Schaumburg native is leading U.S. back to the moon
Catherine Koerner, daughter of former Schaumburg mayor Al Larson, has become manager of NASA's Orion Program, making her responsible for the development and operations of the agency's newest spacecraft carrying astronauts on the Artemis missions to and from the moon.
"I'm honored to be selected as the Orion Program manager," Koerner said in a written statement. "Orion is a key element of the agency's Artemis infrastructure, and I look forward to leading the team responsible for developing and building America's deep space human spacecraft. Next year we'll be launching the Artemis I test flight -- a major milestone -- and the first of the Artemis mission series on our way to putting the first woman and the next man on the moon."
Koerner is based at NASA's Johnson Space Center in Houston, where she recently led the Human Health and Performance Directorate team working to optimize astronaut performance and reduce health risks associated with spaceflight.
She previously served as flight director, space shuttle manager for the missions operations directorate, deputy manager of the vehicle office and manager of the transportation integration office for the International Space Station program.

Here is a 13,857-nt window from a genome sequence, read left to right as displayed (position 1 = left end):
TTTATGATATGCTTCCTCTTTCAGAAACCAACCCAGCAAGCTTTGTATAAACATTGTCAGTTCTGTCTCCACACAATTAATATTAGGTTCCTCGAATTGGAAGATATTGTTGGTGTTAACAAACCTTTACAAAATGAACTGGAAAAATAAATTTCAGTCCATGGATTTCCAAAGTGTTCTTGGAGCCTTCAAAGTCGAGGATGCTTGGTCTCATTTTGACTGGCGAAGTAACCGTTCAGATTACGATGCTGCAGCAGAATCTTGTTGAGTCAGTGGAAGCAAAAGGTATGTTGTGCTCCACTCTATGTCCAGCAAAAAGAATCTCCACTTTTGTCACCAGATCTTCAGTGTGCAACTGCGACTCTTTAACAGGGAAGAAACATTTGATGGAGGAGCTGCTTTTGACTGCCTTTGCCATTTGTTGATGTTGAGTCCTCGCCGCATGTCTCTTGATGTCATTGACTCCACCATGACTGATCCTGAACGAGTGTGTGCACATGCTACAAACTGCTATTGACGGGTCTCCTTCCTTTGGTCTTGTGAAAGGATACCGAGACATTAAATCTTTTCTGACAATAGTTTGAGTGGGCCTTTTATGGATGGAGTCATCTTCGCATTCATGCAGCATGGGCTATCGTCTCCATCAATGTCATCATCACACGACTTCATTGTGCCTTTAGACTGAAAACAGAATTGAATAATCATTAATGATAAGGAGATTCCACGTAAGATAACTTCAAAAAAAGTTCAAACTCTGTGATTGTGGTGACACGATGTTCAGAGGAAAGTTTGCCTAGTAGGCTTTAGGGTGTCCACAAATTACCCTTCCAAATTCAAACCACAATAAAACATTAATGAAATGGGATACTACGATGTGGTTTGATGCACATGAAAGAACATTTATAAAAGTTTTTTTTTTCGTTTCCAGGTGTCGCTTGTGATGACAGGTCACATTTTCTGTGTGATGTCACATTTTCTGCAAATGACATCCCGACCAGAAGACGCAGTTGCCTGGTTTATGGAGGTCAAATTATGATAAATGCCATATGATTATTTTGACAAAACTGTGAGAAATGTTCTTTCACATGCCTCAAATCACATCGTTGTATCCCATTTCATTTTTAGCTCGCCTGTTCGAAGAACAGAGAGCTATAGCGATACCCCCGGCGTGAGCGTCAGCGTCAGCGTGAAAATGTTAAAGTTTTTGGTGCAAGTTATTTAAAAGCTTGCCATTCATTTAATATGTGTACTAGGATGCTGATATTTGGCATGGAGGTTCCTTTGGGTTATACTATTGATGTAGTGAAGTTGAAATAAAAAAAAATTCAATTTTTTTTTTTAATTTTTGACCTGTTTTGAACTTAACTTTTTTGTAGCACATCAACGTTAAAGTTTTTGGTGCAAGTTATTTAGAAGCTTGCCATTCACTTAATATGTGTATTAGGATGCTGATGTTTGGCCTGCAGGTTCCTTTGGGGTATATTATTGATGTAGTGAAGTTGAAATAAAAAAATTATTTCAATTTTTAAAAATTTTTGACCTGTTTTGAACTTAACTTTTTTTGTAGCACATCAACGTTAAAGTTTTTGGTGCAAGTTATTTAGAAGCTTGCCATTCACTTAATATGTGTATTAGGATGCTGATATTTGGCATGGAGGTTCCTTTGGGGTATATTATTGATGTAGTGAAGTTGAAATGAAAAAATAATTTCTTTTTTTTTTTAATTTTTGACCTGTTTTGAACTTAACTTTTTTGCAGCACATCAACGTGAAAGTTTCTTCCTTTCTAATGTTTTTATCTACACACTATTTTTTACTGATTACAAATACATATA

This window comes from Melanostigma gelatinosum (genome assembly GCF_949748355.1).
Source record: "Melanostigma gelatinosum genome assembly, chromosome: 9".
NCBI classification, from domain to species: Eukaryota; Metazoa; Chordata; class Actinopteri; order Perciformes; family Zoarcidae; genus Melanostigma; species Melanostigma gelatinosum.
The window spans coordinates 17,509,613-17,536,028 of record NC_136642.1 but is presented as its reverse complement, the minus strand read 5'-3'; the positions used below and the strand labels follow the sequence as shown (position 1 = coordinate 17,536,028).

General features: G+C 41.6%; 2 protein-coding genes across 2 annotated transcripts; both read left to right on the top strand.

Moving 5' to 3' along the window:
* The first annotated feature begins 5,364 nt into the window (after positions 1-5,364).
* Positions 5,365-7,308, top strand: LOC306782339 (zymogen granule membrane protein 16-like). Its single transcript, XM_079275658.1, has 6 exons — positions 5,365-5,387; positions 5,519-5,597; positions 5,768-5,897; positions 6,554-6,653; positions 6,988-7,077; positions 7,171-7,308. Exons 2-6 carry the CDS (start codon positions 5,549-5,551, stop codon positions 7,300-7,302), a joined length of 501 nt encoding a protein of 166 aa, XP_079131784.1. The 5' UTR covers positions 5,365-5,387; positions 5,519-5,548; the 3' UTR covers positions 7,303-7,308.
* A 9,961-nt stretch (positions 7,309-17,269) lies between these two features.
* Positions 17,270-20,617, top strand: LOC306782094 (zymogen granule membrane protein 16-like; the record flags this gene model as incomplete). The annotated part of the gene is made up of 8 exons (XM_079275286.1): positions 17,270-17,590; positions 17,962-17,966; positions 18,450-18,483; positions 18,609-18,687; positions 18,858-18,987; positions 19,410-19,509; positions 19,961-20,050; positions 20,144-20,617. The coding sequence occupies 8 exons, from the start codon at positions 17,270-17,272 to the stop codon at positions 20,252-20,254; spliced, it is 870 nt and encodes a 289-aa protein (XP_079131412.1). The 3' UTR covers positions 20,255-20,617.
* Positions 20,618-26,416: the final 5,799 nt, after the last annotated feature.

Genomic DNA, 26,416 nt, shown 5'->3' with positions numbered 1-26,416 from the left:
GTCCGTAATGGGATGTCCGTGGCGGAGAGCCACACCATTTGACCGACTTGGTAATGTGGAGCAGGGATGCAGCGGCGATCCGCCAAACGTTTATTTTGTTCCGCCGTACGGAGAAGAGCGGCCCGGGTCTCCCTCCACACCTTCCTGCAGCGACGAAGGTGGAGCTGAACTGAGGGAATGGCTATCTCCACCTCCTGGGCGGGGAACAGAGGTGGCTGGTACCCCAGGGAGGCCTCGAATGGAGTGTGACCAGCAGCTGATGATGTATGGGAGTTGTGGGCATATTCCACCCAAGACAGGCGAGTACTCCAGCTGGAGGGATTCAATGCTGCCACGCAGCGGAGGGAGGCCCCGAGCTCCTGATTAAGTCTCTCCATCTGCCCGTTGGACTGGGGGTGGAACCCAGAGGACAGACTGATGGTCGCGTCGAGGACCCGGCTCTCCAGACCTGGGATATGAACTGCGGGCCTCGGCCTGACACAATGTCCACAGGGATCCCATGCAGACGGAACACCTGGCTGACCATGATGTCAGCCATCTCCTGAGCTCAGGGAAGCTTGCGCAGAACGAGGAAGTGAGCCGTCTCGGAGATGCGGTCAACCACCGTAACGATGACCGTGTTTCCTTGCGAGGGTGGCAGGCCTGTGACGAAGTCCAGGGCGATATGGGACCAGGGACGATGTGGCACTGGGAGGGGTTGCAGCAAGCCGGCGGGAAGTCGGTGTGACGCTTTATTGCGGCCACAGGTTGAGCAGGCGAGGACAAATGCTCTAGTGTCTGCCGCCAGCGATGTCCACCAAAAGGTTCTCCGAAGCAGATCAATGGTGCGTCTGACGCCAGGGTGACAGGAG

"Cathy brings 30 years of human spaceflight experience to the challenging task of managing the Orion program," said Johnson Center Director Mark Geyer. "I am confident she will lead Orion into flight and into a sustainable future."
Koerner earned bachelor's and master's degrees in aeronautical and astronautical engineering from the University of Illinois at Urbana-Champaign. She has earned multiple awards and commendations over her career, including the NASA Outstanding Leadership Medal, NASA Exceptional Service Medal, JSC Superior Achievement Award and the JSC Director's Commendation Award.
Artemis I will be the first flight test of Orion next year. Artemis II will be the first human mission, taking astronauts farther into space than ever. And on Artemis III, astronauts will land on the moon by 2024, NASA officials said.
For more information about the Orion program, visit nasa.gov/orion.